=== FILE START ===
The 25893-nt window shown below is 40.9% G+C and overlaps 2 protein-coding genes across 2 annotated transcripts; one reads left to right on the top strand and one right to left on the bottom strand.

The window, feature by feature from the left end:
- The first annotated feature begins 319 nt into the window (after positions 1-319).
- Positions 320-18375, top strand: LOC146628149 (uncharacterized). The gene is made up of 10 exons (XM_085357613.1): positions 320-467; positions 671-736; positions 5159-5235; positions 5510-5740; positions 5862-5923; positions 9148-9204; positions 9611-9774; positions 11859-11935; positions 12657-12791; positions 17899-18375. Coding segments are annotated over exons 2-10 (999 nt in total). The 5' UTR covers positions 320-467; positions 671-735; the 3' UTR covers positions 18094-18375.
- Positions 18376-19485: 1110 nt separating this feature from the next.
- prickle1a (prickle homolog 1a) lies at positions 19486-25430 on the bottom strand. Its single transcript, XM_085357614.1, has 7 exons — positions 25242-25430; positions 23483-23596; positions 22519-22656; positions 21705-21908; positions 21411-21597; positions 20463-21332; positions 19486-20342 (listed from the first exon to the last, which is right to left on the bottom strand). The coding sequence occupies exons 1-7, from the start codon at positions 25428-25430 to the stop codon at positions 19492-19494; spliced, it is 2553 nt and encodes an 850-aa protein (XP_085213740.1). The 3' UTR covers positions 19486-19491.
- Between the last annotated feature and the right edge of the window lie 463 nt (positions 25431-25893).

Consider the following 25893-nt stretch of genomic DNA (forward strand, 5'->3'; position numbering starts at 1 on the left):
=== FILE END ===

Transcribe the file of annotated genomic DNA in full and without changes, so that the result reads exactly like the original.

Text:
The 25893-nt window shown below is 40.9% G+C and overlaps 2 protein-coding genes across 2 annotated transcripts; one reads left to right on the top strand and one right to left on the bottom strand.

The window, feature by feature from the left end:
- The first annotated feature begins 319 nt into the window (after positions 1-319).
- Positions 320-18375, top strand: LOC146628149 (uncharacterized). The gene is made up of 10 exons (XM_085357613.1): positions 320-467; positions 671-736; positions 5159-5235; positions 5510-5740; positions 5862-5923; positions 9148-9204; positions 9611-9774; positions 11859-11935; positions 12657-12791; positions 17899-18375. Coding segments are annotated over exons 2-10 (999 nt in total). The 5' UTR covers positions 320-467; positions 671-735; the 3' UTR covers positions 18094-18375.
- Positions 18376-19485: 1110 nt separating this feature from the next.
- prickle1a (prickle homolog 1a) lies at positions 19486-25430 on the bottom strand. Its single transcript, XM_085357614.1, has 7 exons — positions 25242-25430; positions 23483-23596; positions 22519-22656; positions 21705-21908; positions 21411-21597; positions 20463-21332; positions 19486-20342 (listed from the first exon to the last, which is right to left on the bottom strand). The coding sequence occupies exons 1-7, from the start codon at positions 25428-25430 to the stop codon at positions 19492-19494; spliced, it is 2553 nt and encodes an 850-aa protein (XP_085213740.1). The 3' UTR covers positions 19486-19491.
- Between the last annotated feature and the right edge of the window lie 463 nt (positions 25431-25893).

Consider the following 25893-nt stretch of genomic DNA (forward strand, 5'->3'; position numbering starts at 1 on the left):